Sometimes, (say it with me) a joke might just not be for me. And it's not like C.K.'s acts have been squeaky-clean in the past. "Alright faggot how you doin'" was literally the first thing he said when he walked out onstage in his set Chewed Up, which was followed by a two-minute riff where he reminisced nostalgically about the frequency with which he'd use the word, and the contexts in which he prefers using it today. Naturally, he followed that up with a dissection of the word 'cunt' and, you guessed it, the n-word (where he says the full word a few times). He's talked about pleasuring female rats to the point of orgasm, even going as far as to visually demonstrate how to do it.
Second: is it accurate? It's not altogether productive to 'fact-check' comedy, because comedy is composed of funny opinions, and opinions aren't usually fact-checked. You can point out (as many have done) that having young people testify in front of Congress may not be 'wild' in the traditional sense of drugs and sex, but it's certainly rebellious to attempt to overturn centuries-old norms and decades-old legislation. And that's fine, but it's not entirely relevant. Very little of what C.K. has said in any of his sets have been unequivocally factual, and you can always find ways to poke holes in the logic that he uses. The comedy set as an art form wasn't designed to stand up to a rigorous test of fallacies and objective analysis, and that includes this set. So perhaps we can reframe the question – does it matter that he may not truly believe the things that he says onstage? Probably. He had a long bit on his show Horace & Pete where he spoke about the acceptance of trans people. It seems like it would be extremely hard to write that kind of a scene (which was well-executed) if you don't genuinely share those thoughts.
Third: Is it offensive? Glad you asked.
A caveat that I probably don't need to say, but I'll say anyway: I was a fan of Louis C.K. I watched all of his specials, every episode of Louie and Horace & Pete, and all of his talk show appearances. At an earlier point in my life, I would have stayed willfully blind to all of the shitty things that he's admitted to doing ('well he never actually laid a finger on anyone'), pointing out the fact that he had admitted to it ('doesn't honesty count for something?') and all of the redeeming things about him ('he brought joy to so many people!') in a classic Kevin Spacey-style defense ('but man he was a great actor though'). I wouldn't call myself a fan of Louis anymore, perhaps a fan of the material, but not the person. And normally, this wouldn't be a problem, because we're just looking at the jokes. But when you're looking at whether something is offensive, it matters who the person is too.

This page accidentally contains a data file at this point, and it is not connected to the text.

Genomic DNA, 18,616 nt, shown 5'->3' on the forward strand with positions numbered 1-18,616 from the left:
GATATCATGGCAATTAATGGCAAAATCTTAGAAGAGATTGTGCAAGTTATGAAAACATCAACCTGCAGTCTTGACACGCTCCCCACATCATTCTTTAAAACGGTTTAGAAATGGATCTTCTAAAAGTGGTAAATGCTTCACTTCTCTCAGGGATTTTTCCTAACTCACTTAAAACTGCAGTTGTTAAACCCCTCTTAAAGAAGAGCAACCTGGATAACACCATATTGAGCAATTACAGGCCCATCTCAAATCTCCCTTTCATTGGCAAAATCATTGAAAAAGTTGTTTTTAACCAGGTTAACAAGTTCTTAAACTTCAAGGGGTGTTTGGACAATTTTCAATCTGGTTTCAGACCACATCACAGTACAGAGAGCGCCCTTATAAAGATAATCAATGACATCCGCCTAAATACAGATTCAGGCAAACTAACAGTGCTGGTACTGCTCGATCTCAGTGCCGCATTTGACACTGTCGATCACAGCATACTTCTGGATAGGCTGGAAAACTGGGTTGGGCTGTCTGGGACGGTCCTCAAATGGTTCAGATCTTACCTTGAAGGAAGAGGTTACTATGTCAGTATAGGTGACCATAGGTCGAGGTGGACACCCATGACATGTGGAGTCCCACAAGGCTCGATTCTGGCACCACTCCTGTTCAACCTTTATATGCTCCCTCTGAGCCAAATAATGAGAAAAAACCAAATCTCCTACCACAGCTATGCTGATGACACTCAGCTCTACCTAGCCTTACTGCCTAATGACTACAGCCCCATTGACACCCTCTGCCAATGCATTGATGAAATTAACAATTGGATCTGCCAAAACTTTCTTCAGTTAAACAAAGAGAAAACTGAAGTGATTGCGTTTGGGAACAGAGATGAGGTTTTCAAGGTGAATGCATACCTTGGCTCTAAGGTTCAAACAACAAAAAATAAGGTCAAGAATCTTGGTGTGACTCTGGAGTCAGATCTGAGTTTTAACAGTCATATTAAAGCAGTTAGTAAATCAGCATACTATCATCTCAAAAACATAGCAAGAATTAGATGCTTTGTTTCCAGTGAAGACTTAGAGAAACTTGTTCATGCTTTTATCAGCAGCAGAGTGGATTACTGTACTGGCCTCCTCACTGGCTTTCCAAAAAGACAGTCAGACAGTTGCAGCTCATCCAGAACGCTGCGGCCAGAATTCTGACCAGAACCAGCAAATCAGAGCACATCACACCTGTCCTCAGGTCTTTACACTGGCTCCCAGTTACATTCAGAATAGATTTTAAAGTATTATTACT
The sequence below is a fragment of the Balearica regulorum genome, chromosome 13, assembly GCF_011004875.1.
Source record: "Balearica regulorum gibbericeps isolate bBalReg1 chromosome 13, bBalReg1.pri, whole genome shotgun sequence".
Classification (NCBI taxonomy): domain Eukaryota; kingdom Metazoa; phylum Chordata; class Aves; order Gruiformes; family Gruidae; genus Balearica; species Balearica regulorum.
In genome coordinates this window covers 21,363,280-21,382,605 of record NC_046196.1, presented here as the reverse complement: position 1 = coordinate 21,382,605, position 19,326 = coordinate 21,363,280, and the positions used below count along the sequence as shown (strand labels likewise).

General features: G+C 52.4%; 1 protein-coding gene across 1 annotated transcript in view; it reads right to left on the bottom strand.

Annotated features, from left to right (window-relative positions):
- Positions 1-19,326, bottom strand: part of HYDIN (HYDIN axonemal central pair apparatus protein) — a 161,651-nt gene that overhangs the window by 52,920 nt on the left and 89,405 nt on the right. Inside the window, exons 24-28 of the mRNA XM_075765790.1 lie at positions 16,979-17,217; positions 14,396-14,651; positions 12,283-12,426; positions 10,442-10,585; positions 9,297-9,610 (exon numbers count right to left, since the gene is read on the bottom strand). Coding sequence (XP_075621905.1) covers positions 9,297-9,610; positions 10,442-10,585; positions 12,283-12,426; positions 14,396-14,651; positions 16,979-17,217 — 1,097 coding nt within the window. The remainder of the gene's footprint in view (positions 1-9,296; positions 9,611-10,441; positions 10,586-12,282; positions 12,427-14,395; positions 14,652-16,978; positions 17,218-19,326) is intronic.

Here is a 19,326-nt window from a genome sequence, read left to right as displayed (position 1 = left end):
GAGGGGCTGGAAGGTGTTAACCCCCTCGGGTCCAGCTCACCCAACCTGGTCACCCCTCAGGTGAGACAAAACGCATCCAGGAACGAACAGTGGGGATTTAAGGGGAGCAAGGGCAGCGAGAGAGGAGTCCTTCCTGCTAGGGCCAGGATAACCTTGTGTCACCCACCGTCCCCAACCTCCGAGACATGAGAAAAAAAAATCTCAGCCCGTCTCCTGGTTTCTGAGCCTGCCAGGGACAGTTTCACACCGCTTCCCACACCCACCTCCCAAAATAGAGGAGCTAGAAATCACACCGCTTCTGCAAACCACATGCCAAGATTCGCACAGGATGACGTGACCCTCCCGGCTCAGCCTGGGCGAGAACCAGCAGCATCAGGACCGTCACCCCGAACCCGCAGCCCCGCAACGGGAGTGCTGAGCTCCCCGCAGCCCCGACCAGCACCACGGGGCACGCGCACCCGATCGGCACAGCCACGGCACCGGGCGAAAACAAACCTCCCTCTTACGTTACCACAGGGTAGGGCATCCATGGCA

Comedy has an interesting answer to the debate about whether you can separate an artist from his art. That question normally addresses whether you can still in good conscience listen to the music of Chris Brown, or watch Kareem Hunt break through the defense for a touchdown, and possibly even support them financially in support of their music and athletic careers, respectively. In such a debate, the entire body of work is treated similarly. C.K.'s case, however, is about whether the post-scandal work takes on a different meaning or significance because of the scandal itself. In judging someone like Brown, it's not like his post-Rihanna music is less palatable than his pre-Rihanna music because of the domestic abuse incident with Rihanna. The entire catalog is either enjoyed or condemned. Brown will continue to sing about the same things, Hunt will run the same routes (upon his eventual reinstatement to the NFL), but comedy is different because it's personal.
Levying criticism of 'being offensive' is frowned upon when it comes to comedy, because the stand-up stage is supposedly the comedian's domain. They get to say whatever they want as they have been given the power of the microphone, and the audience has to give them the benefit to listen to everything the comedian says because that's how comedy supposedly works. Any feedback is supposed to be binary: cheers and laughs for good comedy and silence for a bombed joke. Further nuance is unwelcome. If you say that the comedy is unfunny or offensive, you're granted to the undesirable title of the "thought police" (which is not a real thing, but whatever) and called a snowflake, someone who hates "free speech" and people who "call it like they see it" etc etc. You're told that you might as well stay at home if you're going to go to a comedy club and be offended. Because surely if you're going to see a comedian at their own show, you are familiar with their work and consequently prepared for the level of edginess they'll bring. After all, you probably don't understand how deep and impactful the jokes are if you just put your better sensibilities aside for a second. You just don't *get* them.